“My only love is Jamaica,” striker Ryan Johnson told FIFA.com ahead of the Reggae Boyz’ qualifying double-header against USA on 7 and 11 September. Born in the Jamaican capital of Kingston, Johnson moved with his family to the United States when he was still too young to kick a football.
Johnson played in the local leagues in the Boston area as a youngster before heading to University in Oregon on the USA’s west coast, and one would think the Toronto FC marksman might have mixed emotions lining up for his birth nation against his long-time home. “I grew up in a Jamaican household in the US from the age of two,” he said, leaving no doubt about where his loyalties lie. “Playing for Jamaica is beyond a dream come true.”
Technically available to play for USA, Johnson, with six goals this season for his Canada-based Major League Soccer outfit, clearly identifies himself as Jamaican. “Watching them [Jamaica] play on TV was the most exciting thing for me growing up,” he said, thinking back to the time the Boyz made history by reaching the FIFA World Cup™ finals in France in 1998. “Now, here I am playing for Jamaica in qualifying.”
Familiar foe in first cap
The 27-year-old forward is devastating in the air and packs lots of pace. He earned his first call-up for Jamaica in 2006, under then-coach Bora Milutinovic, for a friendly against, curiously enough, USA. Since then, Johnson has amassed 19 caps for the country of his birth and scored eight goals, including the winner in a recent qualifying victory against Guatemala.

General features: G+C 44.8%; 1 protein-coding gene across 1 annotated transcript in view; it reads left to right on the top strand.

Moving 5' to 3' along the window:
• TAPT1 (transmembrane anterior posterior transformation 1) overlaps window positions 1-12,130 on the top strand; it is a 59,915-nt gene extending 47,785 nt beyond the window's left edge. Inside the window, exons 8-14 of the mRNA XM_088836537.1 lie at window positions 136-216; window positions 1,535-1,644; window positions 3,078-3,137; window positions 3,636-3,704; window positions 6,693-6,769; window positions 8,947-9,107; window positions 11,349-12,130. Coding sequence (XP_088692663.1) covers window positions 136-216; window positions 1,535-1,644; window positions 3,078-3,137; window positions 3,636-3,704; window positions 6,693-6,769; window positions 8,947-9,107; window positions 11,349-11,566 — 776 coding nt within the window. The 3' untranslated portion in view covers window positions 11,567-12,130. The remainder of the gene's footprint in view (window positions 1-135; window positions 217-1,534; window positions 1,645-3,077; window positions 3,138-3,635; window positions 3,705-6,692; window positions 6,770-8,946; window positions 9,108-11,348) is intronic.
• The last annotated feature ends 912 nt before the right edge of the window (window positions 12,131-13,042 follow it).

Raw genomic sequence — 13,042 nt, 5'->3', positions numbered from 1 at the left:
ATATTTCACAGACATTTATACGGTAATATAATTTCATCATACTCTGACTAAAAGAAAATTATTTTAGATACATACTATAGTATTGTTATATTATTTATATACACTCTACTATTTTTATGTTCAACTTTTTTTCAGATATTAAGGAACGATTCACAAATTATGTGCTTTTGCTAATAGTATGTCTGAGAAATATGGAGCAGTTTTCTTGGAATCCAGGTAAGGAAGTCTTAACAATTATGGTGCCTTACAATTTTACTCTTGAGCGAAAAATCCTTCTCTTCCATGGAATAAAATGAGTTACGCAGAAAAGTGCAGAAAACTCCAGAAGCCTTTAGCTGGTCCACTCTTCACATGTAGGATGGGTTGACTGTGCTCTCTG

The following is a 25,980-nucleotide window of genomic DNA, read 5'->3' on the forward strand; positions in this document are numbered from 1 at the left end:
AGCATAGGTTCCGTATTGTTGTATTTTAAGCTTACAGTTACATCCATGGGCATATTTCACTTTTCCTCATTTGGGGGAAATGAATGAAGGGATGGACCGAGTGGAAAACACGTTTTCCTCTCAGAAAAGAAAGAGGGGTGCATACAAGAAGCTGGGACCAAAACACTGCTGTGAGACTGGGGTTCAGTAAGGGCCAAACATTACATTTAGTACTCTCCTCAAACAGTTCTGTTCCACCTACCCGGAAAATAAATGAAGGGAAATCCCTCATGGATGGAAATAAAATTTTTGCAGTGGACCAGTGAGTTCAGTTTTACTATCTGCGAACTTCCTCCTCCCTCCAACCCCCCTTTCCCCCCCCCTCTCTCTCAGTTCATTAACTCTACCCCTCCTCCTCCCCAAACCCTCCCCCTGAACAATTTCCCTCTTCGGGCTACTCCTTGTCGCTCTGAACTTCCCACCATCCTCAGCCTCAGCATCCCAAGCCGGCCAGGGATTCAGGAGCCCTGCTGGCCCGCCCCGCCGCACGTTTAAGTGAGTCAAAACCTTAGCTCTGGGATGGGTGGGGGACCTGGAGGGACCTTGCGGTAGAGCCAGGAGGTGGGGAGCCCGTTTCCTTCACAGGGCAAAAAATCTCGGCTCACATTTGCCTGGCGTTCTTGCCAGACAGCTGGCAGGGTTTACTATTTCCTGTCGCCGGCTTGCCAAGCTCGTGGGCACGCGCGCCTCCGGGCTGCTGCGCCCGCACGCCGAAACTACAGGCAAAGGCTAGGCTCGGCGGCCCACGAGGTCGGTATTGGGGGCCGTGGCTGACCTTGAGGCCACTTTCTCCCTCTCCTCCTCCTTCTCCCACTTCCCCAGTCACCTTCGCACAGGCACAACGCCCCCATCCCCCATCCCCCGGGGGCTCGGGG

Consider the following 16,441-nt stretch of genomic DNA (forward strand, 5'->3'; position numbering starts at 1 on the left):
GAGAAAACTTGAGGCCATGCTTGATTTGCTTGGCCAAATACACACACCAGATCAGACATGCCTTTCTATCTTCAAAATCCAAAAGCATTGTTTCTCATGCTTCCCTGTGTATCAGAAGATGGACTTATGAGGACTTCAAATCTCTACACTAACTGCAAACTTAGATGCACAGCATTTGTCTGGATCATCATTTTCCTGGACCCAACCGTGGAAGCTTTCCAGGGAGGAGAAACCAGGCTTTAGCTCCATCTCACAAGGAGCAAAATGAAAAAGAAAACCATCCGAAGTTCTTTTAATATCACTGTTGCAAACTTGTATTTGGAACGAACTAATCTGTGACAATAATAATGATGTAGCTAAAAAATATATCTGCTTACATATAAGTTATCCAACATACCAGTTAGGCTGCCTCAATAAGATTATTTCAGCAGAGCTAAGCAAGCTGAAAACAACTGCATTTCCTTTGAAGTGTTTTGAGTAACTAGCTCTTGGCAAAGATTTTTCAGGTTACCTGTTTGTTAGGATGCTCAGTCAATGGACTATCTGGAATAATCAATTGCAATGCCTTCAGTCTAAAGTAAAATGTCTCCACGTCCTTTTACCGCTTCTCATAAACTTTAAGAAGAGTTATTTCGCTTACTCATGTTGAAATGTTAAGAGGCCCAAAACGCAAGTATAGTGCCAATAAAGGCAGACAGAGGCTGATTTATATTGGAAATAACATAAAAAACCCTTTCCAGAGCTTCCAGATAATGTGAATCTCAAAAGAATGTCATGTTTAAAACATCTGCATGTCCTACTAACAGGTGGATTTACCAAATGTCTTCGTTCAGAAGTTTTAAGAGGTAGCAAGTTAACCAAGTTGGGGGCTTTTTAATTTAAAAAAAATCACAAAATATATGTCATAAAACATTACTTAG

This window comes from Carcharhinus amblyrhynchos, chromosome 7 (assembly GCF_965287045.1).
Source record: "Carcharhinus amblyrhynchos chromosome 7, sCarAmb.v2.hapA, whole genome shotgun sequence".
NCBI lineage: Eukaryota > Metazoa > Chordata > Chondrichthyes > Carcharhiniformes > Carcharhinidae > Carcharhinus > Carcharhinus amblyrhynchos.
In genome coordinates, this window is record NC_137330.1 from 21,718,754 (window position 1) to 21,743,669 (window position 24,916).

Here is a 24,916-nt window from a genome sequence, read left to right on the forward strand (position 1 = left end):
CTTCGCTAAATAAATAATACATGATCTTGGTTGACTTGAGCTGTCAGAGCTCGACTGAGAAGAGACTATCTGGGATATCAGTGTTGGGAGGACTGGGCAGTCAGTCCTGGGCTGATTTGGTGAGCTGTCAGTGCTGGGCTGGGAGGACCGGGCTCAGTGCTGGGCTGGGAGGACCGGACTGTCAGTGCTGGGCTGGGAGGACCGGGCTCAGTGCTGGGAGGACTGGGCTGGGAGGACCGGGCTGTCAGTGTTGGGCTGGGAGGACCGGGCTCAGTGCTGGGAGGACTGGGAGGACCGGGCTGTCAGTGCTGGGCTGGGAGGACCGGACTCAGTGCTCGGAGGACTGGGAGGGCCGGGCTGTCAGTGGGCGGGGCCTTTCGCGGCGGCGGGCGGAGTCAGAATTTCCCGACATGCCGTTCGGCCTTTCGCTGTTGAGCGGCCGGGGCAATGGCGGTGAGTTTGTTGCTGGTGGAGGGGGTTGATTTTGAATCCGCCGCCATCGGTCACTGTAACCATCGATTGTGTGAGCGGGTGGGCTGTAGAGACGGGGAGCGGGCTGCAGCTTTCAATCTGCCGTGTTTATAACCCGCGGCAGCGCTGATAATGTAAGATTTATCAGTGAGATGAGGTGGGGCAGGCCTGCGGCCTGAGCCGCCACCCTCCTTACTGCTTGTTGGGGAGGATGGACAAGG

Johnson’s current national team coach, Theodore Whitmore, was one of the feted heroes of that fabled 1998 Jamaica side, and he rates his striker among one of the most hard-working and consistent players in the team. Johnson, in turn, credits Whitmore with making Jamaica into a power in the CONCACAF zone once again, after years of stagnation.
“He’s got us unified,” Johnson said about his coach and childhood idol, who took over the post in June of 2009 and has since seen the team crowned Caribbean champions, reach the quarter-finals of the 2011 CONCACAF Gold Cup and head in the right direction up the FIFA/Coca-Cola World Ranking. “The coach has had the majority of this team playing together for three years now, so we know each other’s tendencies,” Johnson added. “He’s got all our respect, so when he [Whitmore] speaks, we listen.”
MLS-based Boyz eager to shine
Johnson is not the only connection to the USA in this Jamaican side, either. Whitmore has dropped a number of aging stars in recent years, choosing to dip into the ranks of Major League Soccer for Jamaicans who play their club football week in and week out in the USA’s top flight. Of the 23 Jamaican players selected for the two games against the Stars and Stripes, eight are affiliated with MLS clubs. “MLS is a tough league,” said Johnson. “The level of competition is high and there’s a lot of travel involved. The MLS players in the Jamaican team know each other well and that helps with cohesion.”
A striker with a vast array of tricks and flicks, Johnson is a journeyman who has played at University level, in the USA’s lower professional leagues and even the indoor five-a-side leagues played in American arenas, before finally establishing himself at San Jose Earthquakes and now in Toronto. “We [The Jamaicans who play in MLS] also know the US players’ strengths and weaknesses, because we play them every week,” Johnson added, noting that a drab goalless draw against minnows Antigua and Barbuda in their last qualifier was a “disappointing result.”
Jamaica are tangled with the star-studded Americans on four points at the top of Group A. With the top two teams in each of the three sections going through to the final hexagonal round of CONCACAF qualifying for Brazil 2014, Johnson knows the two games against the US are crucial. And his confidence of getting results off the group favourites, especially in the first game in Kingston, is brazenly high. “We have to go into the USA matches aiming to win,” said Johnson. “I’m confident in the quality of this current Jamaican team, and we have a lot of ways to break down this USA team with speed, technique, lots of ability and lots of experience too."